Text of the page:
The Mobile Lab’s idea is, as always, to get others in the industry thinking about prototypes they’ve built: “We’d love to see more people experimenting with this stuff,” Schmalbach said.
Verrry interested to see this new podcast + visuals thing Spotify announced, particularly @BuzzFeedNews and @cheddar use. Despite launch press I can't find any sign of it in the iOS app. https://t.co/OC0lnGX64O— Sasha Koren (@SashaK) January 23, 2018
Sometimes, the podcast isn’t enough. Or to put it differently, it’s so good you want to find out even more. While binging on the S-Town podcast last year, the first thing I did after one episode was search the Internet for more about the central character John McLemore, in hopes of finding a picture of the hedge maze via the GPS coordinates McLemore started giving out. (If you haven’t listened to S-Town and plan to, don’t do this.) So did the Guardian Mobile Innovation Lab team — an impulse that they guessed many podcast listeners shared. The Lab’s latest mobile experiment is an attempt to address some of the small inconveniences and limitations of the podcast listening experience as it stands today. It’s a podcast player designed for the mobile web, which is being tested first with a new Guardian podcast called Strange Bird, hosted by data editor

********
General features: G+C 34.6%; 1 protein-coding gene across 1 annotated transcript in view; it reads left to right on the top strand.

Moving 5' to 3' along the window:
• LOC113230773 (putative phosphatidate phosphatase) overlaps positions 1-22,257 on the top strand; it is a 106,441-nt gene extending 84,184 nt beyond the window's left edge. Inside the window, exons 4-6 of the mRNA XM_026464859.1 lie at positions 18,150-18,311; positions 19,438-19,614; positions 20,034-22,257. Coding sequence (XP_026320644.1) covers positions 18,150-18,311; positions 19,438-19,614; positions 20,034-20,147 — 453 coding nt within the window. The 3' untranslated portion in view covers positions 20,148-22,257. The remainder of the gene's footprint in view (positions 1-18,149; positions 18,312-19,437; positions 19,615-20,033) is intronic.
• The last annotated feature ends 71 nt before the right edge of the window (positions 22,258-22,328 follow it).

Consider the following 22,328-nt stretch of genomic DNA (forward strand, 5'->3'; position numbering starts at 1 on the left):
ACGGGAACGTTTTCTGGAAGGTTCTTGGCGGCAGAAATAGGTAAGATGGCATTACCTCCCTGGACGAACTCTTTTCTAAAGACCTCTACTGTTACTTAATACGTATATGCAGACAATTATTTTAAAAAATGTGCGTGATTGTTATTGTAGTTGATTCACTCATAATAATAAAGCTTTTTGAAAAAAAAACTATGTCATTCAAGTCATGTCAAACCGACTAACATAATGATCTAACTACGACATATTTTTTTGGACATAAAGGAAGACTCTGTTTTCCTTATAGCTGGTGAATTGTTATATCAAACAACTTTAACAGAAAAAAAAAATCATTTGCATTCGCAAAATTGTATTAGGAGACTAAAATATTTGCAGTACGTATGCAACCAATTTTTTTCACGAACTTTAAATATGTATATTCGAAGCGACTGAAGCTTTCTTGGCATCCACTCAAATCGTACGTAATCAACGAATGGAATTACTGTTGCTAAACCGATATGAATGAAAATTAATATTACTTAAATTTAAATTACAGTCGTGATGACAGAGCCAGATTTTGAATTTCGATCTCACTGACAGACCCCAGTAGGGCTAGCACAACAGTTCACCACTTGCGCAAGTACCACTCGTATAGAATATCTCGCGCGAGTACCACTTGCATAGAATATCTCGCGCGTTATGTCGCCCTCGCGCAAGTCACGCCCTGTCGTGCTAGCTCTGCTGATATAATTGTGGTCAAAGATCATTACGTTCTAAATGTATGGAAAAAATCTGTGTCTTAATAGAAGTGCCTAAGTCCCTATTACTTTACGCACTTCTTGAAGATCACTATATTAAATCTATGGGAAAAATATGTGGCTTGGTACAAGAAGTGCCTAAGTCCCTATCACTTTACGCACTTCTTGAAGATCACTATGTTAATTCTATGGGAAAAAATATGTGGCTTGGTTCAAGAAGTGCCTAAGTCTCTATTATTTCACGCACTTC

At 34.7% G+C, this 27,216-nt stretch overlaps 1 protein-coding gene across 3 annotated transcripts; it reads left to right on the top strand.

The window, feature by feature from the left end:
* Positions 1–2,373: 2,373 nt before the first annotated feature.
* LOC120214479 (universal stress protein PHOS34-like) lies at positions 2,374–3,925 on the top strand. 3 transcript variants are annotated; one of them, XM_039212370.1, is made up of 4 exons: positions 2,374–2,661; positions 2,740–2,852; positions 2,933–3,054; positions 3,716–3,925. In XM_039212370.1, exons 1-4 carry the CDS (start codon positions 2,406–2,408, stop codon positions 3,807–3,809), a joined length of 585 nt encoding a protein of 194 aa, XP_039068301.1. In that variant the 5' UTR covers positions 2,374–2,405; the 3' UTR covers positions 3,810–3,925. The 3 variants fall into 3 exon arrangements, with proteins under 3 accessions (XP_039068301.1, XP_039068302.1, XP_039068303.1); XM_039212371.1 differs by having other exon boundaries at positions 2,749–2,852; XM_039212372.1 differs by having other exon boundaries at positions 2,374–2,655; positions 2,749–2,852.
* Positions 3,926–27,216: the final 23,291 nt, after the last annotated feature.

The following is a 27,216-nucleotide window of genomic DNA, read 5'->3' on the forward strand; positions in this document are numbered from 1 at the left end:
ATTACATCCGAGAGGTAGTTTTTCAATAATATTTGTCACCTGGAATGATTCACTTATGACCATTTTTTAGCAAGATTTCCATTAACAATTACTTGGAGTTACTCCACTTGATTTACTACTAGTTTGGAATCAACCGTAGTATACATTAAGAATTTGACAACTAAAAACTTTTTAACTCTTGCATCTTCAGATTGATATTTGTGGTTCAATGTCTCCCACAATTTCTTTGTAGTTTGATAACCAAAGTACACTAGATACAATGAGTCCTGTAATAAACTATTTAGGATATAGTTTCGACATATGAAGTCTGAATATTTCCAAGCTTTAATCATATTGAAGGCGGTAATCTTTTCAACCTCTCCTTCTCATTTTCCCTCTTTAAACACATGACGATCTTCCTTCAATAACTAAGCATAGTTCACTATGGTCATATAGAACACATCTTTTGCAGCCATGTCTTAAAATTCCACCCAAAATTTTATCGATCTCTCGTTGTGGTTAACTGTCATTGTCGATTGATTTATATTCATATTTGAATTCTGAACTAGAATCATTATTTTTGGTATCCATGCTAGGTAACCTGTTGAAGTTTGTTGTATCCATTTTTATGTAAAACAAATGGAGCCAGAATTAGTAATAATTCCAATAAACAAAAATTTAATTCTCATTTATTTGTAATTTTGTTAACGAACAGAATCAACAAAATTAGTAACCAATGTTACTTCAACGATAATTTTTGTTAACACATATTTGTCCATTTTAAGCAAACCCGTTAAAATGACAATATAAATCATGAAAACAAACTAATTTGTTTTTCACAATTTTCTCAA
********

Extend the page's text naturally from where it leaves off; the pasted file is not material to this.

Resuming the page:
Chalabi. (The Mobile Innovation Lab and Nieman Lab both receive Knight Foundation funding. You can check out their product process on that Lab’s Medium page. or find Nieman Lab’s coverage of their past experiments here. Any listener can access the player through any browser on Apple or Android, though Android users get the added option of turning on push alerts timed to different parts of the audio as the podcast plays on. It’s like podcast show notes, but in real time, and with phone notifications that point you to links and graphics at relevant points in the story. Users can also sign up to get alerts when a new episode is available, without subscribing within a dedicated listening app. “We had a lot of debates about the purity of audio, and the power a good audio story has. We’re trying to play around with the idea: If it weren’t just audio, what could it be? How can we seamlessly deliver additional media assets?” Sarah Schmalbach, the senior product manager at the Lab, said. “We’re not building an entire experience around them, but adding them where they’re relevant, and taking into account that some people also like to keep the visual or other elements a mystery. We wanted to figure out how to blend a couple of different formats together, with audio as the anchor.” “We’re seeing so many organizations take interest or invest money in podcasts as a source of gaining new audiences, but those aren’t necessarily integrated into the rest of their output,” Sasha Koren, the Mobile Lab’s editor, said. “Maybe they’re available through a basic web player, but you can’t follow or interact with them in any other way, or you can only access them on a podcast app which takes you off platform.” Have you ever listened to a podcast episode centered around a visual, heard the host mention the website where some of the images in question live, and then never actually followed up with those extra steps to see the extra stuff? For the wonkier among you, have you ever listened to charts getting cited and papers getting quoted, and wanted to check out the data for yourself? The Mobile Lab’s web player experiment addresses some of these use cases for more regular podcast users. It also attempts to both simplify and enhance the podcast listening process for beginners — especially Android users — who are faced with a range of paid and free listening apps, of varying quality. Strange Bird’s premise is that it will use data to open up difficult issues that are actually common, but insufficiently discussed, making it a useful test case for the Mobile Lab’s web player. The Mobile Lab team worked off of the show script to look for possibilities where added material made sense — where there were characters whose photos listeners might be interested in seeing or data graphics Chalabi created that might be incorporated, Koren said. Its pilot episode is on miscarriage, and will feature chats from Mona herself, links to other stories, and illustrations. The podcast will also be available all the other places where podcasts are found, but the web player version will include a little introduction about the added features. “What we’ve created is a sort of augmented traditional podcast,” Alastair Coote, the Mobile Lab’s developer, said. “You can listen to it the way you would a normal podcast, you can engage with the extra bit if you want to.” The web podcast player is a proof-of-concept for the Lab, which is winding down its two-year grant period, but other publishers with resources may want to build on ideas around better podcast listening experiences without a dedicated app (choose your-own-adventure interactive podcasts, perhaps, Coote and Schmalbach suggest). Some technical roadblocks remain — for instance, getting an alert that a new podcast episode is posted, and being able to tap to download that episode in the background over wifi for future listening offline. (Coote outlined a few of these challenges in his own writeup of the podcast player concept from last summer.) Both platforms and news organizations have experimented with various efforts to give listeners interactivity on top of audio. The investigative reporting show Reveal has offered users the option of texting with the show at given points when it has document excerpts, images, or data to show listeners. The New York Times now offers its morning show The Daily within its app, and listeners can tap around to other stories as the audio continues to play. Last month Spotify announced it would roll out a feature in the app called Spotlight that would show listeners “contextual visual elements, such as photos, video and text, that appear as users move through each episode,” first with partners like BuzzFeed News and Gimlet Media.